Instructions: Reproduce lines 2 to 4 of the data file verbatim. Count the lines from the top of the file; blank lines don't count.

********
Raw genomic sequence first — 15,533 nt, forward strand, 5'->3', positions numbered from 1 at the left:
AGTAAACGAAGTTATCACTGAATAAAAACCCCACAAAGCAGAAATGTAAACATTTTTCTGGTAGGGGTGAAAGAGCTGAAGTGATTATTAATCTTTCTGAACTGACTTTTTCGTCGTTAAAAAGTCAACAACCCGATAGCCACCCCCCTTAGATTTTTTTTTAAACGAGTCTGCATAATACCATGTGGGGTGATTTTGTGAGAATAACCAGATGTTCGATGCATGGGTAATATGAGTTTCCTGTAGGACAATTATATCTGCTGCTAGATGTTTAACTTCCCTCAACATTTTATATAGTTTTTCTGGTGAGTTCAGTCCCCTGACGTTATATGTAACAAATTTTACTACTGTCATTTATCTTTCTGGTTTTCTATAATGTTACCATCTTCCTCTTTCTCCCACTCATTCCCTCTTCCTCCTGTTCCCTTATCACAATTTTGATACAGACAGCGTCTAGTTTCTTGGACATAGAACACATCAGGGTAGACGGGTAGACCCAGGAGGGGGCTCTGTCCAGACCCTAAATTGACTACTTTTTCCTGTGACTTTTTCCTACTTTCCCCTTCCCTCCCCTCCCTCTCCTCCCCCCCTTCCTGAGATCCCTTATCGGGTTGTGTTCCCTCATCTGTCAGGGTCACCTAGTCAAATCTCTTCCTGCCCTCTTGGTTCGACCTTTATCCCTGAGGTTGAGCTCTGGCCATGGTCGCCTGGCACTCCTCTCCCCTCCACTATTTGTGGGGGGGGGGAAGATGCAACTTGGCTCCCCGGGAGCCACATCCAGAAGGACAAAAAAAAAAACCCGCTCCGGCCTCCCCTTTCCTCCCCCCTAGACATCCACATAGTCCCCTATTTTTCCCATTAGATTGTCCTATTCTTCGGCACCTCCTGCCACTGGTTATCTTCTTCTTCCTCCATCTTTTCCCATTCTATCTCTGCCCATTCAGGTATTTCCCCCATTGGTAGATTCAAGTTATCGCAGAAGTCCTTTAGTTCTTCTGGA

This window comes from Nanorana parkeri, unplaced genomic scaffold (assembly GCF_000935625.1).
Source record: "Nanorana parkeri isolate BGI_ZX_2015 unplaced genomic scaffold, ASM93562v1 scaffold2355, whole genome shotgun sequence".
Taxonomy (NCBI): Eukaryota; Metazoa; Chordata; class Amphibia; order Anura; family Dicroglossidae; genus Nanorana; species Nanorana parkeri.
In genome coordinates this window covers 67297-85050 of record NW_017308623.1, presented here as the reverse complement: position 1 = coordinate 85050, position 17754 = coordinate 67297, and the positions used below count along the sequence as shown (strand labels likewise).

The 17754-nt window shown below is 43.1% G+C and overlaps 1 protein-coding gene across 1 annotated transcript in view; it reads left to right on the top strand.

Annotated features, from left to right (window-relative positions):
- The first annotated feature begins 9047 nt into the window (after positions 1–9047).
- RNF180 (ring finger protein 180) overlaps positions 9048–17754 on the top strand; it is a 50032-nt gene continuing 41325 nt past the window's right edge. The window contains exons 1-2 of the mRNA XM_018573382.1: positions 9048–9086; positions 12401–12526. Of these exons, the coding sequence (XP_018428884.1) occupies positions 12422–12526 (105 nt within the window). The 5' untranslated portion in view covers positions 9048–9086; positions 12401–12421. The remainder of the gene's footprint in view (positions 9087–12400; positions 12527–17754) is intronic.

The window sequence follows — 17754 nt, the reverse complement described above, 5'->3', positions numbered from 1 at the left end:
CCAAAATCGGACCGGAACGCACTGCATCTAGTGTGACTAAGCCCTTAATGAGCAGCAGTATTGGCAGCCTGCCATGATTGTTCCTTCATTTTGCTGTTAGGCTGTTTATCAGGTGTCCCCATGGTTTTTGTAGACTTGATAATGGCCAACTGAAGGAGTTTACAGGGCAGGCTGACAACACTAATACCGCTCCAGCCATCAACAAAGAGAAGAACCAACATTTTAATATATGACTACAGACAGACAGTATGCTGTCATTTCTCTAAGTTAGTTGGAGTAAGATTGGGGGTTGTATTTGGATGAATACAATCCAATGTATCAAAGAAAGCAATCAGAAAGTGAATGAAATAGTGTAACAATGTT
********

AGTAAACGAAGTTATCACTGAATAAAAACCCCACAAAGCAGAAATGTAAACATTTTTCTGGTAGGGGTGAAAGAGCTGAAGTGATTATTAATCTTTCTGAACTGACTTTTTCGTCGTTAAAAAGTCAACAACCCGATAGCCACCCCCCTTAGATTTTTTTTTAAACGAGTCTGCATAATACCATGTGGGGTGATTTTGTGAGAATAACCAGATGTTCGATGCATGGGTAATATGAGTTTCCTGTAGGACAATTATATCTGCTGCTAGATGTTTAACTTCCCTCAACATTTTATATAGTTTTTCTGGTGAGTTCAGTCCCCTGACGTTATATGTAACAAATTTTACTACTGTCATTTATCTTTCTGGTTTTCTATAATGTTACCATCTTCCTCTTTCTCCCACTCATTCCCTCTTCCTCCTGTTCCCTTATCACAATTTTGATACAGACAGCGTCTAGTTTCTTGGACATAGAACACATCAGGGTAGACGGGTAGACCCAGGAGGGGGCTCTGTCCAGACCCTAAATTGACTACTTTTTCCTGTGACTTTTTCCTACTTTCCCCTTCCCTCCCCTCCCTCTCCTCCCCCCCTTCCTGAGATCCCTTATCGGGTTGTGTTCCCTCATCTGTCAGGGTCACCTAGTCAAATCTCTTCCTGCCCTCTTGGTTCGACCTTTATCCCTGAGGTTGAGCTCTGGCCATGGTCGCCTGGCACTCCTCTCCCCTCCACTATTTGTGGGGGGGGGGAAGATGCAACTTGGCTCCCCGGGAGCCACATCCAGAAGGACAAAAAAAAAAACCCGCTCCGGCCTCCCCTTTCCTCCCCCCTAGACATCCACATAGTCCCCTATTTTTCCCATTAGATTGTCCTATTCTTCGGCACCTCCTGCCACTGGTTATCTTCTTCTTCCTCCATCTTTTCCCATTCTATCTCTGCCCATTCAGGTATTTCCCCCATTGGTAGATTCAAGTTATCGCAGAAGTCCTTTAGTTCTTCTGGA

This window comes from Nanorana parkeri, unplaced genomic scaffold (assembly GCF_000935625.1).
Source record: "Nanorana parkeri isolate BGI_ZX_2015 unplaced genomic scaffold, ASM93562v1 scaffold2355, whole genome shotgun sequence".